But he’s a darn good receiver, too. Reed led the team in receptions with 70 and is also a big-time playmaker in the return game. Reed has good size at 6-1, 215, and he led the Cavs in “contested” catches with 9, a testament to his ability to fight for the ball in tight coverage.

Reed is also an excellent route runner, particularly on the boundary.

According to Pro Football Focus, Reed led the nation with 17 receptions on out routes and ranked 2nd nationally, behind only LSU’s Ja’Marr Chase, in receptions made outside the hashmarks. Reed also led the country in yards gained after the catch (179) on the out route, a Henderson coverage specialty.

Reed, along with his cohorts Terrell Jana and Hasise Dubois (who may be the best NFL prospect of the group), will test the Gators secondary, which will be forced to play heavy reps with Kaiir Elam on the boundary and Trey Dean or Marco Wilson slotted in at nickel.

With the Gators’ defense also keying on preventing Perkins (745 yards rushing) from beating it with his legs, Florida’s defensive backs will need to turn in an outstanding effort to prevent the Cavs’ offense from finding success.

The performance of Florida’s senior receivers in their last game

There’s a very realistic scenario in which this game plays out like this: UVA’s wide receivers win a few one-on-one battles and Florida’s pass rush, while furious, doesn’t completely overwhelm Virginia or dominate the game due to Perkins’ mobility. That gives UVA a chance in the second half, and the Gators’ inability to run the ball, coupled with UVA’s ability to get some pressure on Kyle Trask, keeps things interesting.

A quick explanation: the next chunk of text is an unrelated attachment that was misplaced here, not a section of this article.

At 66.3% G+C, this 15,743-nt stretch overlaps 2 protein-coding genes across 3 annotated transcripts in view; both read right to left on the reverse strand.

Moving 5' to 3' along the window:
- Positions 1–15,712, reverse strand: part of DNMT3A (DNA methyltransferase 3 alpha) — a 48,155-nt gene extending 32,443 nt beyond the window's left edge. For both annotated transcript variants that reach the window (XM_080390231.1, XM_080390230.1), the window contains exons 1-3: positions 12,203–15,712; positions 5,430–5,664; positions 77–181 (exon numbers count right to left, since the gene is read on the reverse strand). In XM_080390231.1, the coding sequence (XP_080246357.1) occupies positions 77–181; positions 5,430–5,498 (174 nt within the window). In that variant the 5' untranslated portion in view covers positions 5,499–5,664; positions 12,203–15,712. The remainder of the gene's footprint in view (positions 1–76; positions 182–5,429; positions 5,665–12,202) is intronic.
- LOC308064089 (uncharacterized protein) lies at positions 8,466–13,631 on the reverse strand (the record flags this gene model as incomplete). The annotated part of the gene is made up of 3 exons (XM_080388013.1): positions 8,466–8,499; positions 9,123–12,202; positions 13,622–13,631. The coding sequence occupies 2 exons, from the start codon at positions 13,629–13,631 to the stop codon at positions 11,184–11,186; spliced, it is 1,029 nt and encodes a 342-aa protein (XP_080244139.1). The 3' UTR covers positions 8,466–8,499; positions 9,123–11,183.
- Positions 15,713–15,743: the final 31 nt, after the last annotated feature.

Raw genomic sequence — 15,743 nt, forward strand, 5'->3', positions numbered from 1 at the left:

If that’s what happens, who makes the biggest difference for Florida?

The guess here is that Florida’s brilliant quartet of senior wide receivers makes the difference.

Virginia’s secondary is banged up, and even with a strong pass rush and excellent linebacker play, it couldn’t keep up with the only comparable receiver unit it played all season when it took on Clemson last month. Trevor Lawrence had a field day, throwing for 302 yards and 4 touchdowns, with his primary weapons, Tee Higgins and Justyn Ross, open most of the evening.

No one will confuse Trask with Lawrence anytime soon, but even if UVA gets pressure, Trask ranked 3rd in the SEC (behind LSU’s Joe Burrow and Alabama’s Tua Tagovailoa) in throws under pressure, per Pro Football Focus, so he can and will make some throws.

If Virginia gets minimal pressure and Trask has time to throw, it’s hard to see how Virginia can cover Florida’s lethal combination of Van Jefferson, Freddie Swain, Tyrie Cleveland and Joshua Hammond, all playing their final collegiate game, and 1st-team All-SEC tight end Kyle Pitts, for 4 quarters.

If Florida wins, it will do so largely based on the mismatch of that group of Frisbee-catching dogs against a banged-up Virginia secondary, with the story we write Tuesday largely being about the Gators’ senior quartet leaving 1 final signature performance behind as part of its already secure, important legacy.